From his office at NIWA headquarters in Wellington, scientist Craig Stewart gets updates from the Southern Ocean, where climate change is starting to melt the ice shelves.
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I’m a polar oceanographer who has been working in Antarctic science for two decades. My first trip to Antarctica was with the British Antarctic Survey in 2001; since then, I’ve done perhaps a dozen polar trips, with different objectives. But the themes for me have been using radar to measure the thickness of the ice shelf and using moorings to measure the ocean underneath.
The last time I went down was in the 2021-2022 summer season. We were camping at the far side of the Ross Ice Shelf, 900 km in a straight line from Scott Base. That’s about a four hour flight on a small plane with a landing in the middle to refuel. You don’t get much further from home for that, or from spare parts for that matter. We were establishing a mooring site, drilling through the ice shelf to put instruments in the ocean underneath. Communications have improved since I first went south – we were able to send and receive emails this time, although not attachments.
It’s a huge contrast from my life of commuting into work in Wellington. It’s all the obvious things – you’re totally isolated, you have to be really well prepared. What I do on a weekly basis, going into the office to look at my computer all day, is not that different from a lot of other people. But when I sit in my office I’m thinking about that next season, how we can have everything we need, how we can best do it. How far can we travel in a day on the Ski-Doo? What is all the software and hardware we’ll need? Will the batteries for the instruments last in cold temperatures? It’s easy to underestimate how much preparation is required, but it’s a significant part of the job.
Because it’s so far away and inaccessible, it’s really difficult to fix things when they go wrong. You have to think ahead a lot. For example, I’ve had a few specific problems with instruments not working lately, and you can’t just go and fix them. We can still get information, and Antarctica New Zealand did a great job servicing some of these, but we couldn’t get to all the sites before the helicopter returned to New Zealand for winter. The rest will have to wait for November, when we can next reach the sites. Things are even tougher when the instruments are under the ice shelf.
One of my projects is to characterise how the basal melting of the Ross Ice Shelf, where warm water melts it from underneath, varies in different seasons. So we’ve installed 12 radar instruments that were custom built to measure the thickness of ice shelves, powered by a solar panel. They take a shot every hour, and it’s remarkable to me that the technology works, that those measurements get emailed to me while I sit at my desk in Wellington. That’s really pleasing, when the technology works well – 15 years ago, that wasn’t something we could do.
Taking these measurements is important, because the Antarctic ice sheet is thinning. Picture a pile of snow where it’s so heavy in the middle that it slides inwards and out, pushing between mountains and eventually flowing over the sea. These floating fringes, called ice shelves, are incredibly sensitive to changes in the ocean. The areas in Antarctica where the change is most rapid is where warm water is getting in under the floating ice shelf and melting it from underneath. Measurements help us to understand the vagaries of the ocean, helping us improve future predictions of how the Antarctic ice sheet will respond to warming oceans.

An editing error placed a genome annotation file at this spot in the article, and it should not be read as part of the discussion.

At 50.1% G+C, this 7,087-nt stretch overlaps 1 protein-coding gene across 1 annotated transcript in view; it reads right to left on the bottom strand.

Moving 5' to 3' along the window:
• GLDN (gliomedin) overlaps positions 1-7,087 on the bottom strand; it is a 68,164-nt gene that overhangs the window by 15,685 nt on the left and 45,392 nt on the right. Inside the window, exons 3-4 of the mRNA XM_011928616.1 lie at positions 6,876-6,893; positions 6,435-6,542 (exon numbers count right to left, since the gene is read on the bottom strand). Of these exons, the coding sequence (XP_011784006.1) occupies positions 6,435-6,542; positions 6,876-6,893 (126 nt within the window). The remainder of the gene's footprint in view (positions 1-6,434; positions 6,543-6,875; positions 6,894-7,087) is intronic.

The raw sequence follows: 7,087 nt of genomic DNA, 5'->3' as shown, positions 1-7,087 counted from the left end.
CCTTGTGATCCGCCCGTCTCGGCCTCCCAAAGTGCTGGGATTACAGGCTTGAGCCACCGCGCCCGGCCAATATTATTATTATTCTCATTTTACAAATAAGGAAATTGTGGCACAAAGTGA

I think about climate change all the time; it’s something I’ve been aware of for more than 20 years – I remember mentioning it in my interview before my first trip to Antarctica. It’s one of the things that motivates me to do the work; we know enough that we need to make major changes to our lifestyles. We should be very concerned. There are huge amounts of questions about how climate change will happen that we need to answer, too, which is why this science matters.
I also think about the carbon cost of the fieldwork itself, which can be high. You fly to Antarctica, there’s fuel use from the Ski-Doo and the helicopter. I feel that fuel use is justified in terms of the knowledge we gain through the work, but as scientists, it’s something we should think carefully about.
You do get some great stories. The first time I went to Antarctica, bad weather meant I was stuck in the Falkland Islands for three weeks. Then I spent 11 weeks with only one other person, camping on the ice shelf in a group of two. He had a bit of a reputation; on Christmas I unwrapped two angels that my lovely family had sent and he said “Crikey! I don’t believe in Christmas”. Some of the equipment is the same as what early polar explorers used; the Scott Polar Tents are heavy, but in a howling polar storm you’re pretty happy to be inside one, and with the British Antarctic Survey, we used Primus stoves and wooden Nansen sledges, which haven’t changed much either.
I have an engineering background, and I studied oceanography for my Masters and PhD. I think what I like most about my job is the variety, that I can do science and write programmes to analyse data, and be involved in hands-on, technical stuff, like sorting out the battery and solar panels on the radar and going to Antarctica to do fieldwork physically. I’m lucky that I get to do lots of types of work – it keeps things interesting!
– As told to Shanti Mathias